In 2013, water levels on the European rivers were at an all-time high, forcing many lines to cancel itineraries as ships were unable to pass under bridges.
Lines like APT and Avalon warned their passengers, many of which were forced to holiday on the rivers the following year.
But this year, it has been an unusually hot and dry European summer which has resulted in low water levels on estuaries like the Danube, Rhine and Elbe Rivers – some of the most popular rivers.
It’s believed that many people who will be travelling in September may be affected unless rains come to the rescue. Lines have been forced to find alternative transport for guests like by coach or staying in hotels rather than the ships.
Budapest in Hungary, an iconic destination on the European cruise route, was closed to river traffic last week.
Lines like Viking River Cruises has released a statement on its website saying, “While the unseasonably hot and dry weather in Europe resulted in low water levels on several rivers earlier this summer, recent rains have improved conditions significantly.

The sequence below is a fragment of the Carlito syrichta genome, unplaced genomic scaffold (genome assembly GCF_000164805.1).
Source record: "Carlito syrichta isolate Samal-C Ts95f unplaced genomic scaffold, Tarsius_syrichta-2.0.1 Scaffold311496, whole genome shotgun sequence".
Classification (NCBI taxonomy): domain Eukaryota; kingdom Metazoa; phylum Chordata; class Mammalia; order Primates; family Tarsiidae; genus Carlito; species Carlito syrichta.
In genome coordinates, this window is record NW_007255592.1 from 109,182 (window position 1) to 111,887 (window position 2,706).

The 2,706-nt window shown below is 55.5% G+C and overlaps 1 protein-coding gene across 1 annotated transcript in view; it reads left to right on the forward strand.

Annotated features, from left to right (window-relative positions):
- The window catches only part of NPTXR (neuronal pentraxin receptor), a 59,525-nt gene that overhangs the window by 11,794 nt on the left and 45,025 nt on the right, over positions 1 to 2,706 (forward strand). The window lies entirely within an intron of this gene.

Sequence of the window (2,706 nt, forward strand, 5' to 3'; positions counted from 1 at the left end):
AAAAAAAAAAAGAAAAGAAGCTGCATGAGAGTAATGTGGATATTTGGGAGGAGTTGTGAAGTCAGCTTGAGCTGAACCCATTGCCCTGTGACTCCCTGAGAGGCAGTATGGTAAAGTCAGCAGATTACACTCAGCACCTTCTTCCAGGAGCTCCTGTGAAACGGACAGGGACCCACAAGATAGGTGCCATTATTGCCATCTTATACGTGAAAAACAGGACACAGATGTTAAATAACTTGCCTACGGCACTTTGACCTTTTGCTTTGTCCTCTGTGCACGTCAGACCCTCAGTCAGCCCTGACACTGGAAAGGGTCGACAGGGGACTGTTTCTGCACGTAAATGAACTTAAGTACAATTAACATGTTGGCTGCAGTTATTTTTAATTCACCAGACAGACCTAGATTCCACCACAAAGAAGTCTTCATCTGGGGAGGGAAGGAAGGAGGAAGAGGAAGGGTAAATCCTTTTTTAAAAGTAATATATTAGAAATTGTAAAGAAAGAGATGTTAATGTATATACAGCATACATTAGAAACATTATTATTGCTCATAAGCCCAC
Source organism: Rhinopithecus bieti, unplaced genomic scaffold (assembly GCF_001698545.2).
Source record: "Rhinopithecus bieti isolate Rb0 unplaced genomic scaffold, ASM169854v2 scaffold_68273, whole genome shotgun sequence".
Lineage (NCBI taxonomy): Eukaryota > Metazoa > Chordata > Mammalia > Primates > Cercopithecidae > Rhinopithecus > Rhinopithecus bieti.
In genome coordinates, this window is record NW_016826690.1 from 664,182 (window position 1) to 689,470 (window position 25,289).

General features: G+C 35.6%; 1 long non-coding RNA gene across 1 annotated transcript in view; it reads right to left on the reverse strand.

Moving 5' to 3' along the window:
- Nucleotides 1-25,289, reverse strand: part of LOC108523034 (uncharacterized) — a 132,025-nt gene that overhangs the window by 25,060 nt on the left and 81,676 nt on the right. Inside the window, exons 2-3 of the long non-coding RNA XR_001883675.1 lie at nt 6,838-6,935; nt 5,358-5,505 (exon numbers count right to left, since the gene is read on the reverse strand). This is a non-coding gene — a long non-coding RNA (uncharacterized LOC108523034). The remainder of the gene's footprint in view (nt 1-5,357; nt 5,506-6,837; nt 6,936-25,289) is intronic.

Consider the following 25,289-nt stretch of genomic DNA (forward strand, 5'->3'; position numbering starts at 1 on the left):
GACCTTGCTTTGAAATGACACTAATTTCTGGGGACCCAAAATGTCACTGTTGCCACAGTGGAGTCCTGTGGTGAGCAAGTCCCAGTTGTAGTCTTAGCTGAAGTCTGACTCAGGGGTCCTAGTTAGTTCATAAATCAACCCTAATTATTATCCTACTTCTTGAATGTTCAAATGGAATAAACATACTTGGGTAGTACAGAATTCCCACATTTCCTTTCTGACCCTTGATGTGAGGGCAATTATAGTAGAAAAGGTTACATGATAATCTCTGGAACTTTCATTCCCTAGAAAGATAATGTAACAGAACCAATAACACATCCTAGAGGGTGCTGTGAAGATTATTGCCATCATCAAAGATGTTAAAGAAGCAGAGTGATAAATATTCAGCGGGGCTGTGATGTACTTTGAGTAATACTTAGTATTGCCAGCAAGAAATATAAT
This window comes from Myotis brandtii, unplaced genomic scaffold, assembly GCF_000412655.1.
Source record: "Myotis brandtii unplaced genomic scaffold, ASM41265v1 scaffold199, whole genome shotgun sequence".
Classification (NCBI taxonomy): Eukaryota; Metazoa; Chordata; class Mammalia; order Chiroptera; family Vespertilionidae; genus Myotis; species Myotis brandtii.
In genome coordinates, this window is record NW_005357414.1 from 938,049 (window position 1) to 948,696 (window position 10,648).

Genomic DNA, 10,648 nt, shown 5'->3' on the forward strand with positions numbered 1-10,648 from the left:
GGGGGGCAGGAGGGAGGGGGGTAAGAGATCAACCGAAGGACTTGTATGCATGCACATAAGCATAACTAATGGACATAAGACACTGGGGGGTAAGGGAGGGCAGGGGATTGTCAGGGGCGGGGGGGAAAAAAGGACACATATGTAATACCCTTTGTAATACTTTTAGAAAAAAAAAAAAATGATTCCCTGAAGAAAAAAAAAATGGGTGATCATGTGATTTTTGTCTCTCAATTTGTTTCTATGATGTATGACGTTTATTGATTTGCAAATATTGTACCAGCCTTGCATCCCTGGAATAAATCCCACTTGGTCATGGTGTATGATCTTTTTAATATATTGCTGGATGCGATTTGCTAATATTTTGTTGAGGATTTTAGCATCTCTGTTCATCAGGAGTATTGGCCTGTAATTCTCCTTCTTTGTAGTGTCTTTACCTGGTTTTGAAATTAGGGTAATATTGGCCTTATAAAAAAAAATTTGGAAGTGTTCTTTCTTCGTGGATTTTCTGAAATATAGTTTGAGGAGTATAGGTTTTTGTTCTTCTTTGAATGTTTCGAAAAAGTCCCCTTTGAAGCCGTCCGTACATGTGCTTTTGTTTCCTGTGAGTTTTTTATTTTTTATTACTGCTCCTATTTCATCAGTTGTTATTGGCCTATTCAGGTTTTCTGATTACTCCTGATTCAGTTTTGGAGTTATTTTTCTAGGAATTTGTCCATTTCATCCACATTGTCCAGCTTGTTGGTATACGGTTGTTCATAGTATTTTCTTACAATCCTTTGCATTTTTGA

“As water levels continue to rise, most sections of the rivers are now stable, making sailing through possible. We expect most itineraries will resume regular operations in the coming weeks.”
Other lines like AmaWaterways which is a partner of APT, have been a bit more creative in their approach to the problem.
President Rudi Schreiner told Travel Weekly that when the sister ships, AmaPrima and AmaCerto were sailing towards each other, but couldn’t cross the upper Danube, the crew swapped ships while the passengers went on their shore excursions in Salzburg.
The guests returned to the same cabins, but on different ships in different ports to resume their journeys.
Mr Schreiner said ship swapping is a common practice when water levels were low. And the line also hosted guests in a hotel when they couldn’t dock in Budapest last week and were later bused to Vienna to embark the ship.
A spokesperson from APT and Travelmarvel said, “APT and Travelmarvel are currently initiating low water action plans when necessary, utilising ship swaps and amended itineraries where possible to combat any interruptions.
“The ability to perform these ship swaps provides minimal disruption to ensure guests are able to enjoy their river cruises despite the lower water levels. Local conditions can change quite quickly and both companies will continue to work with river authorities to monitor the situation.”